Wednesday, March 4, 2015

NERA 2015 Day 1 #NERA2015GU

I will "report" on my first NERA conference in the same way as I report on other conferences I attend - through quick notes written throughout the conference. The conference lasts for three days, and I am having a presentation on Friday morning (and an early version is available on YouTube...) Hesitatingly, I will do the notes in English, as most of the presentations will be in English, even though most participants are Swedish and Norwegian.

After registration and lunch, the first thing on the programme was the opening, of course. Dean Roger Säljö welcomed us and gave a brief introduction to the Faculty of Education at the University of Gothenburg. There was also an introduction into the research activities in the faculty.

The first plenary talk was by professor Hugh Lauder, titled "The Repositioning of Education in the 21st Century and what Can Be Done About It". His starting point was the tightening bond between the economy and education in the 20th century - which he claimed is now eroding. In some countries, education's only goal (in political documents) is the economy. It has been assumed that education leads to upwards mobility, but that is dependent on an increasing number of jobs at the top (or downwards mobility on the top). Education is also seen as important for global citizenship, but this is dependent on children seeing a future, which they don't always see.

Now, there is an increasing polarization in wealth and income, and there is an increasing competition for a decreasing number of top jobs - the corporate ladders are now flat. We see the emergence of a global education system which educates multi-lingual multi-cultural candidates for transnational corporations. Those not "talented" are hitting a glass ceiling. (The argument is unconvincing, as education could certainly be economically worthwhile even though it does not give top jobs in multi-national corporations...)

32 percent of the poorest 10 per cent of British people are graduates - meaning that graduation is not guarantee against poverty. An increasing percentage of graduates are poor. (But again, this does not mean that education is not worthwhile for the individual. And it certainly doesn't mean that education is not good for the economy as a whole.) There is an insufficient supply of high skilled work.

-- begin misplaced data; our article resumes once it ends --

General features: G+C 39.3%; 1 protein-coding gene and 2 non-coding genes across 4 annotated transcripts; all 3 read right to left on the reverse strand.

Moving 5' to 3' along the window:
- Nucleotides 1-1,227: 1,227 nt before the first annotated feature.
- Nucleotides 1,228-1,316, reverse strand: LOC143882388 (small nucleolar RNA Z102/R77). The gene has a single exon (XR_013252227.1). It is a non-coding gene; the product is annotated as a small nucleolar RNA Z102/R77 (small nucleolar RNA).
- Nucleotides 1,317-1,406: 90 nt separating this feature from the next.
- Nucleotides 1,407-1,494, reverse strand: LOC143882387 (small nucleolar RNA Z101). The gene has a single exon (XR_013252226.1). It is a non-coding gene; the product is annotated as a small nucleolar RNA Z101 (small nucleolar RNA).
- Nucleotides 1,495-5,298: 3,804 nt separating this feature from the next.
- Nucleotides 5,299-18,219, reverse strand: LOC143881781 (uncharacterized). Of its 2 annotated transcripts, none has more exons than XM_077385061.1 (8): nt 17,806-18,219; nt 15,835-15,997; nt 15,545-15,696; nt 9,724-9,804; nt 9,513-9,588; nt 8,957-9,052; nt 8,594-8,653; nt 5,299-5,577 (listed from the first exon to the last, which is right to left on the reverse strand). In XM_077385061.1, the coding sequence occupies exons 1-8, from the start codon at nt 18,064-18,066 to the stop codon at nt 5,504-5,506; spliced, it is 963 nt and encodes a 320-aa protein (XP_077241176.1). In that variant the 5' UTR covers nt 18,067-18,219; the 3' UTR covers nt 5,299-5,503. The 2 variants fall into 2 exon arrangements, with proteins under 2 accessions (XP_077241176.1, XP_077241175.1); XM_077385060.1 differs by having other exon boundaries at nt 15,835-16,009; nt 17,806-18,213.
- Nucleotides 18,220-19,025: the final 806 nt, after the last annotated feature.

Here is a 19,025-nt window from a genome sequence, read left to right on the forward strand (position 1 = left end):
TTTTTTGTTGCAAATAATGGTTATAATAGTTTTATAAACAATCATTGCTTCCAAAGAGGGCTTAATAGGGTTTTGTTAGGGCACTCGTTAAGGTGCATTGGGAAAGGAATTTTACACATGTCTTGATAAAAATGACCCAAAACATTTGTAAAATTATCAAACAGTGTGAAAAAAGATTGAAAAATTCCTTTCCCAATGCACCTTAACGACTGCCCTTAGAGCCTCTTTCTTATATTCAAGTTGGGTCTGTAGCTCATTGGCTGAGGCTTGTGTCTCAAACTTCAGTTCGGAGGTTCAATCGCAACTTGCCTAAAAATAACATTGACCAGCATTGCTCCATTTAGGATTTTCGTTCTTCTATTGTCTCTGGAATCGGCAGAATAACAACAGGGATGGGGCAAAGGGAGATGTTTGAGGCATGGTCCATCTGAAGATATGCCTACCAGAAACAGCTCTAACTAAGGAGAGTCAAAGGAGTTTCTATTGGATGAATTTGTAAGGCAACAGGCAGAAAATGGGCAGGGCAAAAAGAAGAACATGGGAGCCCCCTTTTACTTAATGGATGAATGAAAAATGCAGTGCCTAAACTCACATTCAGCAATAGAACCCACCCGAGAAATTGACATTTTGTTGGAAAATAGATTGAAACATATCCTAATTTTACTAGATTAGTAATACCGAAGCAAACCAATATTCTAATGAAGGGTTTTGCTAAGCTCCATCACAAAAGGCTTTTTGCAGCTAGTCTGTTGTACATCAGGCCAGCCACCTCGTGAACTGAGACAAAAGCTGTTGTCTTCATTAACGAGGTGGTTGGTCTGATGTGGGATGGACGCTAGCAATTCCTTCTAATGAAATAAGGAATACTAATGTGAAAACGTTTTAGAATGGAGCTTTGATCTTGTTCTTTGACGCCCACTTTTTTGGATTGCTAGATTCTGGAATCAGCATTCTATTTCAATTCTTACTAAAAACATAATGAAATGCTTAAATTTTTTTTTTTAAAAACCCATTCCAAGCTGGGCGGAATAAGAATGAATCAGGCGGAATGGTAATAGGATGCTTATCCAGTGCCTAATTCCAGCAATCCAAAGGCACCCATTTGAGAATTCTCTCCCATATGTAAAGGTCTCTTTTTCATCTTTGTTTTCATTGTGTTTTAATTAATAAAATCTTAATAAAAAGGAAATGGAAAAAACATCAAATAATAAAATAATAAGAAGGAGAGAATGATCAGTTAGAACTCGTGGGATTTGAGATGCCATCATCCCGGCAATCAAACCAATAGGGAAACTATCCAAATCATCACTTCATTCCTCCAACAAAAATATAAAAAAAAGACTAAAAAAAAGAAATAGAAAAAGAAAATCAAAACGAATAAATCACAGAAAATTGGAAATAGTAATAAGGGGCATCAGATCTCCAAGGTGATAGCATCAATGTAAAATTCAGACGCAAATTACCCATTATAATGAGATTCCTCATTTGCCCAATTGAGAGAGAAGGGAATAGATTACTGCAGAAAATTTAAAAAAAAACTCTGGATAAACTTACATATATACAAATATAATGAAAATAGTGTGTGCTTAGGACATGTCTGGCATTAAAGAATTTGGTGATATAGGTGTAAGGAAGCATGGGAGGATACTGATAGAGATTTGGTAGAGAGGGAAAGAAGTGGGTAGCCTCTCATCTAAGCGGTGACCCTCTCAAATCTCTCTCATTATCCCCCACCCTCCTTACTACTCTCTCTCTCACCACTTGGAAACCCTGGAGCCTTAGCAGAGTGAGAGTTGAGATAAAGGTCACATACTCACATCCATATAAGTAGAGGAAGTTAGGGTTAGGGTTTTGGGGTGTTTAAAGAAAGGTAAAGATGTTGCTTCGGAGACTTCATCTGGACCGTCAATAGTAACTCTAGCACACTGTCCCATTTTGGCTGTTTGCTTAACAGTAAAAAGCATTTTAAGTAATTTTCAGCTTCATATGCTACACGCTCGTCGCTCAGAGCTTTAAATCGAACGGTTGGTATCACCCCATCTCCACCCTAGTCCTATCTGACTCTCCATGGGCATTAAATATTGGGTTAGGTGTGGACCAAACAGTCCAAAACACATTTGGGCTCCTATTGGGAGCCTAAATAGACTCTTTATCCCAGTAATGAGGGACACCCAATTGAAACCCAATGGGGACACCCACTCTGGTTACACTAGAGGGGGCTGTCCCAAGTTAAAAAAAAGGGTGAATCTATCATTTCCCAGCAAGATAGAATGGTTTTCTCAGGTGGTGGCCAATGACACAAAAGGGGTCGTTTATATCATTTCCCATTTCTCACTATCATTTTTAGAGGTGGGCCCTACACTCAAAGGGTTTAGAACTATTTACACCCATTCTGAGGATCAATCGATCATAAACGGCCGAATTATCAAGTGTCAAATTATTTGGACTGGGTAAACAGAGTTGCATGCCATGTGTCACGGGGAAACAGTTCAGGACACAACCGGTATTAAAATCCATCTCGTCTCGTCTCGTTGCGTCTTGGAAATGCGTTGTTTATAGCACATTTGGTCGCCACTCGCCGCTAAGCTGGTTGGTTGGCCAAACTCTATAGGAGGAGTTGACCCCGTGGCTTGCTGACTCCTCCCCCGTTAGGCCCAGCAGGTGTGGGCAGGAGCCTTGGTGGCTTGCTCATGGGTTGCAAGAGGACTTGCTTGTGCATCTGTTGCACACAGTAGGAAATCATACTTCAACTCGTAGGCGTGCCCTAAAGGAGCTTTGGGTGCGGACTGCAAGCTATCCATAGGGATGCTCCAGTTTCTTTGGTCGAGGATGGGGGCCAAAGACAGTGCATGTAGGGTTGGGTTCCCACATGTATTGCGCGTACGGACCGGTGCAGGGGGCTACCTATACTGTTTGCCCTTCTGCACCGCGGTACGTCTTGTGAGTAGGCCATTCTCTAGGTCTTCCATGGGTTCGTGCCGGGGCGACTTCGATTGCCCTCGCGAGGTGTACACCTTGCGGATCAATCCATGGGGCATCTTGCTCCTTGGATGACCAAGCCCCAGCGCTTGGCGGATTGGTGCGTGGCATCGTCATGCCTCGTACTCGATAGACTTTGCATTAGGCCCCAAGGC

(By the way, Lauder is the kind of lecturer who has a Powerpoint with huge amounts of text which he shows as he is saying something else. This doesn't work very well for me, maybe because I'm not a native English speaker and reader...)

He ended by saying that we cannot claim that education is there for the economy, what is then the purpose of education and how can we then get funding for it? (But of course humankind have discussed for thousands of years what education is for, so we do have plenty of non-economic answers to that question.)

As I have said, I don't find the arguments in this talk convincing - the numbers don't seem to add up to the conclusions he is stating. The data are on the outcome for the individuals, not for society. Perhaps the reasoning is better explained in his book(s). (But as was commented later in the day - in that case it would be good if he put his best arguments into his talk.)

Then, after a coffee break with a conspicious lack of coffee, there was the first parallel sessions. I went to the ICT & Education session, where three of my colleagues from Oslo presented. But first, Ann-Katrin Perselli had a talk entitled "From computer room to one-to-one". She described a phenomenological study with four teachers from two upper secondary schools, in which all students had their own computers. Among her findings: each student having a PC meant less fighting for the computer lab, while PCs were also disturbing. Teachers based their teachings on tips from colleagues, trial and error and websites - this was time-consuming for inexperienced teachers. Good relationships with students and teachers were a help. The study apparently shows how teachers' "lived experience" influence their approach to using IT in teaching. School leaders need to be aware that teachers are different.